environmental law organization is challenging the U.S. Environmental Protection
Agency in court over what it says is the EPA’s failure to identify Oregon
waters that are impaired by ocean acidification. That identification as
impaired would allow Oregon to enforce pollution controls and other protective
Center for Biological Diversity filed the suit Nov. 27 in U.S. District Court
of Oregon in Eugene, saying that according to the federal Clean Water Act the
EPA must finalize its rulemaking on a list of impaired waters Oregon submitted
in 2014, including acidified marine waters that Oregon had not included in its
impaired waters list.
to the Center’s opening complaint in court, ocean acidification occurs when the
ocean absorbs carbon dioxide emissions from the atmosphere and the carbon
dioxide reacts with seawater, lowering the ocean’s pH and making it more acidic.
“In addition, land-based pollution in the form of nutrient runoff and other
local sources increases acidity,” the complaint says.
complaint is at https://www.biologicaldiversity.org/campaigns/endangered_oceans/pdfs/Oregon-Ocean-Acidification-303d-Complaint.pdf
removes calcium carbonate from seawater, making it difficult for marine
organisms to build the shells they need for protection. “Consequently,
shellfish in Oregon have experienced a dramatic collapse in production.
Beginning in 2005, billions of oyster larvae have perished in the Pacific
Northwest hatcheries that rely on the region’s seawater, with some hatcheries
losing up to 80 percent of their larvae,” the complaint says, linking the
oyster problems with acidification.
is affecting the Pacific Northwest’s coastal waters at rates and magnitudes
greater than scientists had previously estimated and has already reached levels
that were not predicted until the end of the century, the Center says.
oceans absorb 22 million tons of CO2 pollution every day, which is changing the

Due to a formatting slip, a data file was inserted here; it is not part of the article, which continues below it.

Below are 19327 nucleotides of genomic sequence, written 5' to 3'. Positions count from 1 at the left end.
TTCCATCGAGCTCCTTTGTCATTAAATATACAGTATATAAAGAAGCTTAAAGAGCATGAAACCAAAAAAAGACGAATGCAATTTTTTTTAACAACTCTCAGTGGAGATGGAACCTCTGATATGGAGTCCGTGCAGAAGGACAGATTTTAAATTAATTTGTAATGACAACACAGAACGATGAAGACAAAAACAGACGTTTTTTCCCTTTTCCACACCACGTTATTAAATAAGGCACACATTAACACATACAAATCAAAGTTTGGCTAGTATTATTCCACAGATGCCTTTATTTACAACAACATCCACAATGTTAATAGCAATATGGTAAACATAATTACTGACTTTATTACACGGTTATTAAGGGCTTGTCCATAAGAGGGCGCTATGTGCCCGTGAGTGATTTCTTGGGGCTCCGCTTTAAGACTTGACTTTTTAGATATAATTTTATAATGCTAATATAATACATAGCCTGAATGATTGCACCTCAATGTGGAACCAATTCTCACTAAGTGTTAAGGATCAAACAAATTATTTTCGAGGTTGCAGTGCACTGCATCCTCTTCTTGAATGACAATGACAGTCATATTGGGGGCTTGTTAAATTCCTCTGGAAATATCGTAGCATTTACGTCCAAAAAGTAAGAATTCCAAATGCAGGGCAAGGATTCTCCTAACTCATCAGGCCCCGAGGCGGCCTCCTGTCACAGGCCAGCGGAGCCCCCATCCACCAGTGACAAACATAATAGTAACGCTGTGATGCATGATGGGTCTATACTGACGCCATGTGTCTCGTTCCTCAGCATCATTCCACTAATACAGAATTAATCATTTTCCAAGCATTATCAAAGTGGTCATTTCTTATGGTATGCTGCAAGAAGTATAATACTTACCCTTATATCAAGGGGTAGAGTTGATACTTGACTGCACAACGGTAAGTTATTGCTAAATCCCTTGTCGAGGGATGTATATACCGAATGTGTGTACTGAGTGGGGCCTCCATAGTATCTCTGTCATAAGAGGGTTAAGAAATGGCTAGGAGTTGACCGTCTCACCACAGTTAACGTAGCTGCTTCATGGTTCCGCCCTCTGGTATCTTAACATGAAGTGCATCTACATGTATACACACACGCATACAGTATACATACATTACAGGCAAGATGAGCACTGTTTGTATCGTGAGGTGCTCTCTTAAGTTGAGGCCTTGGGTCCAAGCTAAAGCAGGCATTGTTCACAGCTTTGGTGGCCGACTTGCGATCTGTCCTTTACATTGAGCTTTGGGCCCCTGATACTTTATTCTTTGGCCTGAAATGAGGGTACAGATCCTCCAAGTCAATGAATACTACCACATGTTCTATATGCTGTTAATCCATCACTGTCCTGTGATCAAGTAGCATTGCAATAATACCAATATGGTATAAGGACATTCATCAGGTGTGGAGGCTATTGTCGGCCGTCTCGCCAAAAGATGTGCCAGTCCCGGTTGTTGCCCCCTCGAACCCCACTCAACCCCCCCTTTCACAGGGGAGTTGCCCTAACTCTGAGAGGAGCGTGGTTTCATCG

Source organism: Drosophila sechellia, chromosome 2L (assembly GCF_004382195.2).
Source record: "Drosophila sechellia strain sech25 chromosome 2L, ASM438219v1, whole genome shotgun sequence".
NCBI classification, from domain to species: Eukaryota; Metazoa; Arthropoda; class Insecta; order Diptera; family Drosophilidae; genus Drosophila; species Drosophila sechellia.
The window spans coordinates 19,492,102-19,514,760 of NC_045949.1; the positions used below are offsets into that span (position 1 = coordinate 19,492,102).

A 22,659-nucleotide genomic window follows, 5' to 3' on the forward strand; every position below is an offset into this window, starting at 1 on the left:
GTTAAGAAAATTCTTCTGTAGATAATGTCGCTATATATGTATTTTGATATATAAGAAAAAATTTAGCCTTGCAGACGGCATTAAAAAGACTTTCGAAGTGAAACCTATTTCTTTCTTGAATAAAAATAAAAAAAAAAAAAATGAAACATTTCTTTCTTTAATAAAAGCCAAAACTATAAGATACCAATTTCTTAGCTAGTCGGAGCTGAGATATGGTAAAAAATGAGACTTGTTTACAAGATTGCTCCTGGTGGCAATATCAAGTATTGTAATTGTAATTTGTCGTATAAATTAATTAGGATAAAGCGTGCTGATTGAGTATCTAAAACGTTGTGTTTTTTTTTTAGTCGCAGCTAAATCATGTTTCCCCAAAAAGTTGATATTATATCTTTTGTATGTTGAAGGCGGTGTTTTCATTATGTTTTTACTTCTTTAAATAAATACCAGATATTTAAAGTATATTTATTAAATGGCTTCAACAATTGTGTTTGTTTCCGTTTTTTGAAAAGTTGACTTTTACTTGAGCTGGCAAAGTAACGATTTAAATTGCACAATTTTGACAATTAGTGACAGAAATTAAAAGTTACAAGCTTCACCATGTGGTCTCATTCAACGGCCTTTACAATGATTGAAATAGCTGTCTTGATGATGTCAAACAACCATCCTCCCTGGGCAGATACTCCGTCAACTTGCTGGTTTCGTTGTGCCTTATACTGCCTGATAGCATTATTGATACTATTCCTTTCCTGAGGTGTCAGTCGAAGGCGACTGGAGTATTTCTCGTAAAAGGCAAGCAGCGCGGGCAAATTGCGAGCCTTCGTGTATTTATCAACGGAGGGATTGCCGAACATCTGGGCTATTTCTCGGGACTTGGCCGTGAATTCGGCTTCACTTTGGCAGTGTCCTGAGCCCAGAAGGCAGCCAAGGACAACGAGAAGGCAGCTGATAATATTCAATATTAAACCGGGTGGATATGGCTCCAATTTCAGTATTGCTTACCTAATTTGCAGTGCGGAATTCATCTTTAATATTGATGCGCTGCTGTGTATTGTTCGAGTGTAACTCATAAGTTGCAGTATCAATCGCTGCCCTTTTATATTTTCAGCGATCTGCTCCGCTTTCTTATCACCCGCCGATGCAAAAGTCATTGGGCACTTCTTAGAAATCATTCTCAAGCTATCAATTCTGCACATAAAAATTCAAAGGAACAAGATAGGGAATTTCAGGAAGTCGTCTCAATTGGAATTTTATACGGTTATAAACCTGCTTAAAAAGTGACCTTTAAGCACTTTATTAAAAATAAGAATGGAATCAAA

water’s chemistry, it continues.
the CWA, states are required every two years to identify impaired bodies of
water. When the Oregon Department of Environmental Quality submitted its 2012
CWA Sec. 303(d) list Nov. 5, 2014, it didn’t include ocean acidification and
its impact on marine waters.
partially approved and partially disapproved Oregon’s impaired water body list.
It disapproved the list because Oregon had not included some 332 impaired
bodies of water. EPA proposed to add these water bodies to Oregon’s list, the
its partial disapproval, EPA solicited data and information on ocean
acidification impacts to marine waters in Oregon,” the complaint says. “EPA
described the numerous lab and field studies that show impacts to shellfish and
other marine life under corrosive conditions and acknowledged that data
conclusively demonstrated corrosive conditions off the Oregon coast.”
it didn’t complete the list, identify Oregon marine waters impaired by
acidification or finalize the rulemaking, something it’s required to do within
30 days of receiving Oregon’s 303(d) list, the complaint says.
state has the authority to control pollutants after a water body is listed as
the state or EPA must establish total maximum daily loads of pollutants that a
water body can receive and still attain water quality standards,” the complaint
says. “States then implement the maximum loads by incorporating them into the
state’s water quality management plan and controlling pollution from point and
have absorbed about 30 percent of the CO2 released into the atmosphere by human
activities. Much of that comes from
fossil fuel use and deforestation, according to the complaint. The CO2
concentration is over 400 parts per million and continues to rise over two
parts per million per year. The ocean will continue to absorb CO2 until it
reaches equilibrium with the atmosphere.
human sources of carbon dioxide have changed the pH of oceans an average of
0.11 units since the Industrial Revolution – a thirty percent increase in
acidity,” the complaint says. “By the end of the century, the pH of the world’s
oceans is predicted to drop by another 0.3 to 0.5 units, amounting to a 100 to
150 percent increase in acidity.”
coastal waters are “especially vulnerable” to acidification due to nutrient
runoff and algal blooms, along with high CO2 runoff. The complaint says that
human sources are a major contributor to the nutrient loads along the Oregon
acidification is already at levels that were not predicted until the end of the
century,” the complaint says. “The entire West Coast is currently experiencing
an upwelling of ‘corrosive acidified’ waters onto the continental shelf,
exposing shellfish and plankton in surface waters to corrosive conditions.
CBB, December 2, 2016, “Research Links Ocean Acidification To Dissolving Shells
Of Pteropods, Key Part Of Marine Food Chain,” http://www.cbbulletin.com/438037.aspx